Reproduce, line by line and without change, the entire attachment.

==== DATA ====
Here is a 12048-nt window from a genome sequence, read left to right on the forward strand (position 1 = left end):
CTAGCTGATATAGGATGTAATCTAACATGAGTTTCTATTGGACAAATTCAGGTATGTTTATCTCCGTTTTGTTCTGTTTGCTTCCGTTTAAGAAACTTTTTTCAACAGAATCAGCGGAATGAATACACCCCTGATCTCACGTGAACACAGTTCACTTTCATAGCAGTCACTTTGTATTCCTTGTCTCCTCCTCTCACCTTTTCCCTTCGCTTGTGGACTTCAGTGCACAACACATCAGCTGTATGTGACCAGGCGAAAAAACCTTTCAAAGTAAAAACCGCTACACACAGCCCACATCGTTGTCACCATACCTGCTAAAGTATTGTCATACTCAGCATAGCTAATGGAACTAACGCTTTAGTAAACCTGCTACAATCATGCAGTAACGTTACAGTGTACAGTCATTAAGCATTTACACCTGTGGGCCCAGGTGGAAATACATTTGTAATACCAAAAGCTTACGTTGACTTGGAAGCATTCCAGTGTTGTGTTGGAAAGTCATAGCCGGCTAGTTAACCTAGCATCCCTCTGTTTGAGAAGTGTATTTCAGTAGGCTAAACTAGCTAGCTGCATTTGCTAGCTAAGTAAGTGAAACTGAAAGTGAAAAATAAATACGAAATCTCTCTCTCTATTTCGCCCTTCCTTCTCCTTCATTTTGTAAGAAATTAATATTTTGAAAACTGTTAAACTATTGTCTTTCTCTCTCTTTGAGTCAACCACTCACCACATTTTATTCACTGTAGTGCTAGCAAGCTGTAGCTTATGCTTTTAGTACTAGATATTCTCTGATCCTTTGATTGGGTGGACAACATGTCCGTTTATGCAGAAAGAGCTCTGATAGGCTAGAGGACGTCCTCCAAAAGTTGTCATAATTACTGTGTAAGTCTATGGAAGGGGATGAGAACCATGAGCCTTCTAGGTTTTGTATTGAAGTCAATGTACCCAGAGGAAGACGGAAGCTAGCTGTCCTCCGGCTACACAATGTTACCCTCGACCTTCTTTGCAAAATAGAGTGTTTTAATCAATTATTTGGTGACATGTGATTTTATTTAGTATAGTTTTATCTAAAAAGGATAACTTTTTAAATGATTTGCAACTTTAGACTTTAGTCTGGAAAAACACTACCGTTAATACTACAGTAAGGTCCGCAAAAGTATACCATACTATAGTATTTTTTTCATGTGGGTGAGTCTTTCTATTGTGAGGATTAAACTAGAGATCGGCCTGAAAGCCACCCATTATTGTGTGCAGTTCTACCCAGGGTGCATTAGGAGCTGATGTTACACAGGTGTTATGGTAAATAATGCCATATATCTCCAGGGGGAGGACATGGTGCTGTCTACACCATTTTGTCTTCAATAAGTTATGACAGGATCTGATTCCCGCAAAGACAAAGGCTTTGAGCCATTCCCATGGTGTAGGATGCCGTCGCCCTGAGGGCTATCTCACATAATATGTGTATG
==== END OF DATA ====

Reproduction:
Here is a 12048-nt window from a genome sequence, read left to right on the forward strand (position 1 = left end):
CTAGCTGATATAGGATGTAATCTAACATGAGTTTCTATTGGACAAATTCAGGTATGTTTATCTCCGTTTTGTTCTGTTTGCTTCCGTTTAAGAAACTTTTTTCAACAGAATCAGCGGAATGAATACACCCCTGATCTCACGTGAACACAGTTCACTTTCATAGCAGTCACTTTGTATTCCTTGTCTCCTCCTCTCACCTTTTCCCTTCGCTTGTGGACTTCAGTGCACAACACATCAGCTGTATGTGACCAGGCGAAAAAACCTTTCAAAGTAAAAACCGCTACACACAGCCCACATCGTTGTCACCATACCTGCTAAAGTATTGTCATACTCAGCATAGCTAATGGAACTAACGCTTTAGTAAACCTGCTACAATCATGCAGTAACGTTACAGTGTACAGTCATTAAGCATTTACACCTGTGGGCCCAGGTGGAAATACATTTGTAATACCAAAAGCTTACGTTGACTTGGAAGCATTCCAGTGTTGTGTTGGAAAGTCATAGCCGGCTAGTTAACCTAGCATCCCTCTGTTTGAGAAGTGTATTTCAGTAGGCTAAACTAGCTAGCTGCATTTGCTAGCTAAGTAAGTGAAACTGAAAGTGAAAAATAAATACGAAATCTCTCTCTCTATTTCGCCCTTCCTTCTCCTTCATTTTGTAAGAAATTAATATTTTGAAAACTGTTAAACTATTGTCTTTCTCTCTCTTTGAGTCAACCACTCACCACATTTTATTCACTGTAGTGCTAGCAAGCTGTAGCTTATGCTTTTAGTACTAGATATTCTCTGATCCTTTGATTGGGTGGACAACATGTCCGTTTATGCAGAAAGAGCTCTGATAGGCTAGAGGACGTCCTCCAAAAGTTGTCATAATTACTGTGTAAGTCTATGGAAGGGGATGAGAACCATGAGCCTTCTAGGTTTTGTATTGAAGTCAATGTACCCAGAGGAAGACGGAAGCTAGCTGTCCTCCGGCTACACAATGTTACCCTCGACCTTCTTTGCAAAATAGAGTGTTTTAATCAATTATTTGGTGACATGTGATTTTATTTAGTATAGTTTTATCTAAAAAGGATAACTTTTTAAATGATTTGCAACTTTAGACTTTAGTCTGGAAAAACACTACCGTTAATACTACAGTAAGGTCCGCAAAAGTATACCATACTATAGTATTTTTTTCATGTGGGTGAGTCTTTCTATTGTGAGGATTAAACTAGAGATCGGCCTGAAAGCCACCCATTATTGTGTGCAGTTCTACCCAGGGTGCATTAGGAGCTGATGTTACACAGGTGTTATGGTAAATAATGCCATATATCTCCAGGGGGAGGACATGGTGCTGTCTACACCATTTTGTCTTCAATAAGTTATGACAGGATCTGATTCCCGCAAAGACAAAGGCTTTGAGCCATTCCCATGGTGTAGGATGCCGTCGCCCTGAGGGCTATCTCACATAATATGTGTATG